Thursday, January 30, 2014

THOUGHTS ON THURSDAY (running late again)

I always try to find something 'right' that has happened in the past week and yesterday I did just that.  You may remember me saying the Council was gradually putting underground power into our suburb and about a month or two back it was actually connnected to our house so no more wires coming from the light pole over to our roof so now trees can grow without causing problems.

Yesterday I awoke at about 7am and as I was lying in bed I could hear a faint sound that went on for about half a hour.  Sort of like a motor running so I realised some time of machinery must be doing something nearby.

I forgot about it until later in the day I looked out to the street from our front verandah and realised we no longer had wires running from pole to pole in our street.  Fantastic news and now waiting for the power poles to be removed as well.  What could be more 'right' than not only having underground power to our house than at last having no power poles any more?  So 'right' for us. 

Hang on though as there is a bit of a downside to this.  Last night there was virtually no moon so after dark I peeked outside and it was PITCH BLACK.  You couldn't see your hand in front of your face!!  When Phil went out to close our gate before going to bed it was so dark he had to use a torch!!  I had noticed there were about 3 new street lights up the other end of our street and they are working but the one closer to us is not and there is still quite a gap without a street light at all.  One can't help wondering why they would take out the original lights without adequate new lighting being available.  Our end of the street is now dangerously dark. 

I've decided I won't get my knickers in a twist but give them a few days and see what happens.  If no more street lights installed then yours truly will be on the phone asking what? why? when?  Up till now everything has gone smoothly so a little patience may be needed as it is with everything these days.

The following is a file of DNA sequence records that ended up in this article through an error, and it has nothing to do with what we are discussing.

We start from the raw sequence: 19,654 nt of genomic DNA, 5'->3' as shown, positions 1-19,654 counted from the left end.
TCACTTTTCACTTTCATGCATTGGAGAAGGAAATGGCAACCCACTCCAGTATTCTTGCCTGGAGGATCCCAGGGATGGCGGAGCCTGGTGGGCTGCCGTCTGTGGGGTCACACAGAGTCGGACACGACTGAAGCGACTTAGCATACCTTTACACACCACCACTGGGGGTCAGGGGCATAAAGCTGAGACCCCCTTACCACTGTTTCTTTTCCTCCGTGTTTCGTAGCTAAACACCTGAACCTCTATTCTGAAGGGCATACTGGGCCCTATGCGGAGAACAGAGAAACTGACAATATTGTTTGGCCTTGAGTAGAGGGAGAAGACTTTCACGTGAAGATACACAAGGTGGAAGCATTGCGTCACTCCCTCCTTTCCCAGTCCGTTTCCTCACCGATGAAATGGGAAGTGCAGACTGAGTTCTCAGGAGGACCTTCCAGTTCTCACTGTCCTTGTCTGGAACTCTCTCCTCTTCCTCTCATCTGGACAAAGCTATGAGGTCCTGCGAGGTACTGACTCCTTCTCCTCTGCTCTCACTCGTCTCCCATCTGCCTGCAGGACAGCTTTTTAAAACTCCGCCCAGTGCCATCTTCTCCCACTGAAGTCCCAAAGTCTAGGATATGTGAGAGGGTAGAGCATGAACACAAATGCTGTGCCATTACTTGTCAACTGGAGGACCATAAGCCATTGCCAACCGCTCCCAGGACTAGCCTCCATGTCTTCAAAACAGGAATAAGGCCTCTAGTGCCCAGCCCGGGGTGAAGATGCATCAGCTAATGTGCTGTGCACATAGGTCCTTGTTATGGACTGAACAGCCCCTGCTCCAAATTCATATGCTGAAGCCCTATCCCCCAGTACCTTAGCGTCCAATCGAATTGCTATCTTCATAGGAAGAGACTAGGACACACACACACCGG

Tuesday, January 28, 2014


As everyone knows World War 2 began on 1 September, 1939 and hostilities ceased in 1945.  Here I look back on the war years in Perth as seen through the eyes of a child aged 7-13.  I have done some research and quote official records relating only the effects of the war in Australia itself, i.e bombing raids etc., because I don't have a full recollection of exactly what happened and I'm not sure many Australians do.

I think I vaguely remember mum and dad talking about the war beginning in Europe but of course war itself meant very little to a seven year old girl.   I talk in a separate post about what dad and my brother Len did during the war so won't go into that now.

We used to go the pictures quite regularly (the three of us) and in those days there were News Reels shown before the commencement of the films.  They seemed to be full of what was happening in Europe and things were not looking all that great. I wish I could remember more than I do but perhaps it is better that I don't.  Phil, on the other hand, lived just outside Coventry and was there when the terrible blitz of that city took place.  His family were fortunate not to lose any relations during those raids. Phil had uncles in the various services, all of whom returned home eventually, although some had suffered bad effects from being in Europe and on the high seas.

Eventually news became very grim about what was happening in England with all the bombing, and things weren't going very well in Europe either. Then, of course in December, 1941 the Japanese bombed Pearl Harbour where so much of the American fleet were anchored.  This meant there were two separate theatres of war......Europe and now that in the Pacific.  Many American citizens didn't want their couintry to be involved in the war in Europe, although the Americans were assisting already, the bombing of Pearl Harbour put a different light on things.

RATIONING: In time rationing began in Australia: petrol, sugar, tea, butter, and clothing.  Dad had bought a little Fiat tourer in 1939 and as he was a commercial traveller he had extra petrol coupons and the Fiat was so economical it was rarely that we were short of petrol.  Unlike the people in Britain there was no meat rationing here and we never seemed to be terribly short of sugar, tea or butter as we were careful in their usage.  Rationing remained in force for several years after the war ended.